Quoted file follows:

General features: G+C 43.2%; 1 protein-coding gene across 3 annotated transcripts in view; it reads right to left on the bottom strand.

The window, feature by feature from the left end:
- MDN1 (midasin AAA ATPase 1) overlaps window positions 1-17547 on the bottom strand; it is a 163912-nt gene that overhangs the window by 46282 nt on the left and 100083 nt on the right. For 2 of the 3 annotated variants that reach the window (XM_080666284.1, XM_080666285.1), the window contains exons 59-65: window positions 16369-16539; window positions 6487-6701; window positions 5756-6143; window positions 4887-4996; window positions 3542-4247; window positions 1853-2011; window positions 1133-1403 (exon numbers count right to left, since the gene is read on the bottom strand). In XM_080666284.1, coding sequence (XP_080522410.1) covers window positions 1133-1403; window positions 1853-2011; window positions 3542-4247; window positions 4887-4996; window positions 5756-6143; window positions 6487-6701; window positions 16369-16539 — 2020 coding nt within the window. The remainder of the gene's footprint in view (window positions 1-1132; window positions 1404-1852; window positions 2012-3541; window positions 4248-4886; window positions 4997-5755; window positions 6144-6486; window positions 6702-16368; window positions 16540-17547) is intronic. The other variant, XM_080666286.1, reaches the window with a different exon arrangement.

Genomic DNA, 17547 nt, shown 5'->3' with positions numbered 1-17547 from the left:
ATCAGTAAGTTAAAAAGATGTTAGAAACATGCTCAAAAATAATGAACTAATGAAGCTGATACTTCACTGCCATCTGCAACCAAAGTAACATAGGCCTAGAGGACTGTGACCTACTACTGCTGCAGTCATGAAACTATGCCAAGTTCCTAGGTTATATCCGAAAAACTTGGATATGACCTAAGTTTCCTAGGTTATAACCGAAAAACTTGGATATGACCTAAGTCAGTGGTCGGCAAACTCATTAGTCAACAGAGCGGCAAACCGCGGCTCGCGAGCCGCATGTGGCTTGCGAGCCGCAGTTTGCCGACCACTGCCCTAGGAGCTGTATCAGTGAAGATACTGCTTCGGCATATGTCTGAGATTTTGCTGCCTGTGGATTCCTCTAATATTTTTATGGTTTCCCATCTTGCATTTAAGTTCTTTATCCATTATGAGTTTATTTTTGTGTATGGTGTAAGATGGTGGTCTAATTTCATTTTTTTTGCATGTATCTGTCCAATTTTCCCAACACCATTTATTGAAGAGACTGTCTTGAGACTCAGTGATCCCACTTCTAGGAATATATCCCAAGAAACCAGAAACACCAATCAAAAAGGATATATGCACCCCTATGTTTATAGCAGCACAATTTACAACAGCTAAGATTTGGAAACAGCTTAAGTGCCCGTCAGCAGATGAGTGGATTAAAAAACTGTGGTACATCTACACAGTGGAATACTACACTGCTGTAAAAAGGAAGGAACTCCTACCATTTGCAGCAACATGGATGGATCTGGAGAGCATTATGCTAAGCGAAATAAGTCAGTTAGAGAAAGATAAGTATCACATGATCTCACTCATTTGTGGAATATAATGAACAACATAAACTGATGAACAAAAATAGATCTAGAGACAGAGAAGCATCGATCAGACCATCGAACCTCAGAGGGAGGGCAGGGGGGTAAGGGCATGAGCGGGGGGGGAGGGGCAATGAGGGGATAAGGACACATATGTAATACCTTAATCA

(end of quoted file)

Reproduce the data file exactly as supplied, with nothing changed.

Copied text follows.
General features: G+C 43.2%; 1 protein-coding gene across 3 annotated transcripts in view; it reads right to left on the bottom strand.

The window, feature by feature from the left end:
- MDN1 (midasin AAA ATPase 1) overlaps window positions 1-17547 on the bottom strand; it is a 163912-nt gene that overhangs the window by 46282 nt on the left and 100083 nt on the right. For 2 of the 3 annotated variants that reach the window (XM_080666284.1, XM_080666285.1), the window contains exons 59-65: window positions 16369-16539; window positions 6487-6701; window positions 5756-6143; window positions 4887-4996; window positions 3542-4247; window positions 1853-2011; window positions 1133-1403 (exon numbers count right to left, since the gene is read on the bottom strand). In XM_080666284.1, coding sequence (XP_080522410.1) covers window positions 1133-1403; window positions 1853-2011; window positions 3542-4247; window positions 4887-4996; window positions 5756-6143; window positions 6487-6701; window positions 16369-16539 — 2020 coding nt within the window. The remainder of the gene's footprint in view (window positions 1-1132; window positions 1404-1852; window positions 2012-3541; window positions 4248-4886; window positions 4997-5755; window positions 6144-6486; window positions 6702-16368; window positions 16540-17547) is intronic. The other variant, XM_080666286.1, reaches the window with a different exon arrangement.

Genomic DNA, 17547 nt, shown 5'->3' with positions numbered 1-17547 from the left:
ATCAGTAAGTTAAAAAGATGTTAGAAACATGCTCAAAAATAATGAACTAATGAAGCTGATACTTCACTGCCATCTGCAACCAAAGTAACATAGGCCTAGAGGACTGTGACCTACTACTGCTGCAGTCATGAAACTATGCCAAGTTCCTAGGTTATATCCGAAAAACTTGGATATGACCTAAGTTTCCTAGGTTATAACCGAAAAACTTGGATATGACCTAAGTCAGTGGTCGGCAAACTCATTAGTCAACAGAGCGGCAAACCGCGGCTCGCGAGCCGCATGTGGCTTGCGAGCCGCAGTTTGCCGACCACTGCCCTAGGAGCTGTATCAGTGAAGATACTGCTTCGGCATATGTCTGAGATTTTGCTGCCTGTGGATTCCTCTAATATTTTTATGGTTTCCCATCTTGCATTTAAGTTCTTTATCCATTATGAGTTTATTTTTGTGTATGGTGTAAGATGGTGGTCTAATTTCATTTTTTTTGCATGTATCTGTCCAATTTTCCCAACACCATTTATTGAAGAGACTGTCTTGAGACTCAGTGATCCCACTTCTAGGAATATATCCCAAGAAACCAGAAACACCAATCAAAAAGGATATATGCACCCCTATGTTTATAGCAGCACAATTTACAACAGCTAAGATTTGGAAACAGCTTAAGTGCCCGTCAGCAGATGAGTGGATTAAAAAACTGTGGTACATCTACACAGTGGAATACTACACTGCTGTAAAAAGGAAGGAACTCCTACCATTTGCAGCAACATGGATGGATCTGGAGAGCATTATGCTAAGCGAAATAAGTCAGTTAGAGAAAGATAAGTATCACATGATCTCACTCATTTGTGGAATATAATGAACAACATAAACTGATGAACAAAAATAGATCTAGAGACAGAGAAGCATCGATCAGACCATCGAACCTCAGAGGGAGGGCAGGGGGGTAAGGGCATGAGCGGGGGGGGAGGGGCAATGAGGGGATAAGGACACATATGTAATACCTTAATCA